- Reviewed: 19 March 2020, 14:15 NZDT
- Still current at: 29 March 2020
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There have been confirmed cases of COVID-19 (coronavirus) in Italy.
Local authorities in countries and territories with confirmed cases of COVID-19 may impose containment measures including travel restrictions and quarantine requirements to prevent the spread of the virus.
Such measures may be imposed at short notice and specific details may change rapidly, including where and to whom they apply to and for how long. All travellers should stay informed of measures being taken by authorities in the areas they are travelling to. We recommend that all travellers consult the official website or the nearest embassy or consulate of your country or territory of destination to find out about any border controls and other measures that may apply to you.
For information on countries and territories which have COVID-19 related border restrictions affecting foreign nationals, including travellers in transit, please check the International Air Transport Association (IATA) website before you travel. IATA provides a comprehensive list of all countries and territories that have imposed COVID-19 related border restrictions and is being continually updated.
As part of its response to managing the COVID-19 outbreak, the New Zealand Government has some temporary travel restrictions in place in New Zealand. Please refer to the New Zealand Ministry of Health website for up to date information.
Terrorist groups, including those based in Syria and Iraq, continue to make threats to conduct attacks in Italy and across Europe. There is also a threat from domestic-based extremists. Right-wing, left-wing and anarchist groups have conducted attacks in the past.
The Italian government takes a proactive approach to counter-terrorism and has strengthened measures at borders, airports and transport hubs. Italian security is highly visible: visitors should not be surprised or alarmed to see armed police at metro stations, large squares and important public buildings.
New Zealanders in Italy are advised to keep themselves informed of potential risks to safety and security by monitoring the media and other local information sources. We recommend following any instructions issued by the local authorities and exercising vigilance in public places.
Opportunistic petty crime like pickpocketing, bag snatching and passport theft is common in crowded and tourist areas, in larger cities and on public transport. Professional thieves often work together and may distract victims and rob them while their attention is diverted including in restaurants and shops. Motorcyclists may grab bags from pedestrians.
Travellers are often targeted on long distance and night trains and public transport facilities including airports, railway stations and bus terminals (especially to and from Fiumicino Airport and around Rome’s Termini station). Theft from vehicles is also common, particularly from unattended vehicles, including at rest stops and service stations. Travellers should also avoid leaving valuables in hotel rooms or rented accommodation due to the risk of burglary and opportunistic theft.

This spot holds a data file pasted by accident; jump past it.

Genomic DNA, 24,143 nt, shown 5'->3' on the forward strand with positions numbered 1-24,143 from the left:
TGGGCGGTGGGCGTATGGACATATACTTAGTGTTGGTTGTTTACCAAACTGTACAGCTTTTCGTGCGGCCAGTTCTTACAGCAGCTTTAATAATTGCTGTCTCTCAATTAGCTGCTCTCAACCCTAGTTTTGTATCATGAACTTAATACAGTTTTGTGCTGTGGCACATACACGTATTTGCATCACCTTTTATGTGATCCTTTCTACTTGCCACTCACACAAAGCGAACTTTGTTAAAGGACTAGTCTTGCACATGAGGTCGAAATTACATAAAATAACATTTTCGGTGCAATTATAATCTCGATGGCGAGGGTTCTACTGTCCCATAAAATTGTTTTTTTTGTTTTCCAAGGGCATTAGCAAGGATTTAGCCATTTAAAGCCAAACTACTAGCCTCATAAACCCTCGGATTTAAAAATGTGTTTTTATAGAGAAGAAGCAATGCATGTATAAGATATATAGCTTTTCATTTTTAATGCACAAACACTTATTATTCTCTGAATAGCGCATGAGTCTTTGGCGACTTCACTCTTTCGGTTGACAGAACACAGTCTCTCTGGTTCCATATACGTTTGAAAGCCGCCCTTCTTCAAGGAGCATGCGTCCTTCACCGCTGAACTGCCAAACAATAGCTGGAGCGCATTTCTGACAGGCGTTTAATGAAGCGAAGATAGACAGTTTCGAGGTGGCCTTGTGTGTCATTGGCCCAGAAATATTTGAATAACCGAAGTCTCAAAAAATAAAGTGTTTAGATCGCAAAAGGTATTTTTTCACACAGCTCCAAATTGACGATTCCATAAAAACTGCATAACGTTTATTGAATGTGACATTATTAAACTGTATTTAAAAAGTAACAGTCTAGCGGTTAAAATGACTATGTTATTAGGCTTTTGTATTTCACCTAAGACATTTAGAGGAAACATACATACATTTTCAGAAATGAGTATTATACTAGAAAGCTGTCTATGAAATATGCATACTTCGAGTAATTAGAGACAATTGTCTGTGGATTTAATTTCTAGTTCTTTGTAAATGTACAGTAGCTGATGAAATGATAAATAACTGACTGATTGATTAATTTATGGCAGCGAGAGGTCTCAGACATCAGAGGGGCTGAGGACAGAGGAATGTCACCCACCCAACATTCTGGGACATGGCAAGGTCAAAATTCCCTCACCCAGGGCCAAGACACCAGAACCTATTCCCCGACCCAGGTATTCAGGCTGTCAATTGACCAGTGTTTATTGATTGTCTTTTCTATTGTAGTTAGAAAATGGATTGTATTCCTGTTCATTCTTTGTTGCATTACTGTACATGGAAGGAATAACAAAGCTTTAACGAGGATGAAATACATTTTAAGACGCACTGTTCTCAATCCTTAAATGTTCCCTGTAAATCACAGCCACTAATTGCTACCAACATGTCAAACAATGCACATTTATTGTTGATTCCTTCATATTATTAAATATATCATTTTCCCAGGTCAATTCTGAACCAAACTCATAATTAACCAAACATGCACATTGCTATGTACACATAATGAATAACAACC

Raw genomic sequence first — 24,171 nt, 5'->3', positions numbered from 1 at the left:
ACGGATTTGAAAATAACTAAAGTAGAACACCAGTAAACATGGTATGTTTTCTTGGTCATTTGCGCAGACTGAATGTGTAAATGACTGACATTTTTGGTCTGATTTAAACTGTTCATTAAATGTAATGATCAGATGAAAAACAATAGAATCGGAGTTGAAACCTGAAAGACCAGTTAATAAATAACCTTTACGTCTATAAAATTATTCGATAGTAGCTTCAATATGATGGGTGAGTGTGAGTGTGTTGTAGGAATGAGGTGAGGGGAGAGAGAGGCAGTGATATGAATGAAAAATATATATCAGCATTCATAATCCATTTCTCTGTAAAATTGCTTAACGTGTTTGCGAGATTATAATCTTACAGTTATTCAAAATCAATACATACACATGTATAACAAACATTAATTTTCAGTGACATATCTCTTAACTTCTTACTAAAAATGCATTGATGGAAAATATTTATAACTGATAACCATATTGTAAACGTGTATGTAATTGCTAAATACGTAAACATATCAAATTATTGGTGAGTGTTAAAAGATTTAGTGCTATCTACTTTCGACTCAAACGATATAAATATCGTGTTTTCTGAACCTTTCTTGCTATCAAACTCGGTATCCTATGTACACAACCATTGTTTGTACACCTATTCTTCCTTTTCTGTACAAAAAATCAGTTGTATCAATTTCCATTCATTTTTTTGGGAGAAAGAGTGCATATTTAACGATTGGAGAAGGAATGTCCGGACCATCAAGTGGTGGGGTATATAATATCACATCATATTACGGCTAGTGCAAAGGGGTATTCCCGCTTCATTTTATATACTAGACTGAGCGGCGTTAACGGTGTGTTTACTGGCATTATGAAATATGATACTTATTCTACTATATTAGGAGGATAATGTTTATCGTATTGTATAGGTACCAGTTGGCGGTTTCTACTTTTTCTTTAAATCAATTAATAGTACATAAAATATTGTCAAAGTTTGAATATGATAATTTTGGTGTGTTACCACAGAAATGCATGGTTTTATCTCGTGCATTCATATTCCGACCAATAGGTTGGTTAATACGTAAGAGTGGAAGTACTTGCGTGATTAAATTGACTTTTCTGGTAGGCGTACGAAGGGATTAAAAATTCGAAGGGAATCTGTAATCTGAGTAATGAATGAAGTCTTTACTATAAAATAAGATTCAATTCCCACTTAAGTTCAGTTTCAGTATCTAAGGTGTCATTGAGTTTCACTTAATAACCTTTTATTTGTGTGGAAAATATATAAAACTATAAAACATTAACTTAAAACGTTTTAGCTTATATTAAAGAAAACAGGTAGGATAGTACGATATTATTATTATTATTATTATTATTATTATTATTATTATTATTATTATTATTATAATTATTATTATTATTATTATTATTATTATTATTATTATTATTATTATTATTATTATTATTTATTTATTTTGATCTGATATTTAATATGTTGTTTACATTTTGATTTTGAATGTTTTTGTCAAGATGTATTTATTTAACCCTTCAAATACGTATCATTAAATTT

New Zealanders are advised to be security conscious in public places, guard belongings carefully and never leave bags open or unattended. Extra care should be taken to ensure food and drink is never left unobserved. Victims of spiked food and drinks have been robbed and sometimes assaulted.
Credit card and ATM fraud involving ‘skimming’ machines is a risk to travellers. Check for any unauthorised transactions on your bank statements.
Strikes and demonstrations occur frequently in Italy particularly in larger cities and can cause disruption to air, bus, rail and taxi services. New Zealanders are advised to avoid all protests, demonstrations and rallies as they have the potential to turn violent.
Several major fault lines cross Italy, and earthquakes are frequent. A series of earthquakes ranging up to magnitude 6.6 struck central Italy in late 2016-early 2017, causing hundreds of deaths. Unlike in New Zealand, it is standard practice in Italy to leave the building when an earthquake strikes and to move towards open ground where there is less chance of being hit by falling debris. There are also several active volcanoes in Italy, including Mount Etna in eastern Sicily. Travellers should be aware of the possibility for travel disruptions in the event of seismic or volcanic activity.
General travel advice
Due to the high risk of theft, lost and stolen passports are not uncommon. Travellers should report the theft to police and apply immediately for a new passport online. It is illegal to travel without a valid document.
Recent hot summers have caused some disruption to travellers due to drought, forest fires and mosquito-borne illnesses. Check with local authorities if you’re considering travel to affected areas, and adopt measures to protect yourself against insect bites.
It is illegal to purchase counterfeit goods (including fashion accessories). If caught, you could be heavily fined or detained by local authorities.
New Zealanders travelling or living in Italy should have a comprehensive travel insurance policy in place that includes provision for medical evacuation by air.
New Zealanders in Italy are encouraged to register their details with the Ministry of Foreign Affairs and Trade.
The New Zealand Embassy Rome, Italy
New Zealand Consulate-General Milan, Italy
Street Address Via Terraggio 17, Milan 20123, Italy Telephone +39 02 721 7001 Fax + 39 2 4801 2577 Email firstname.lastname@example.org
See our regional advice for Europe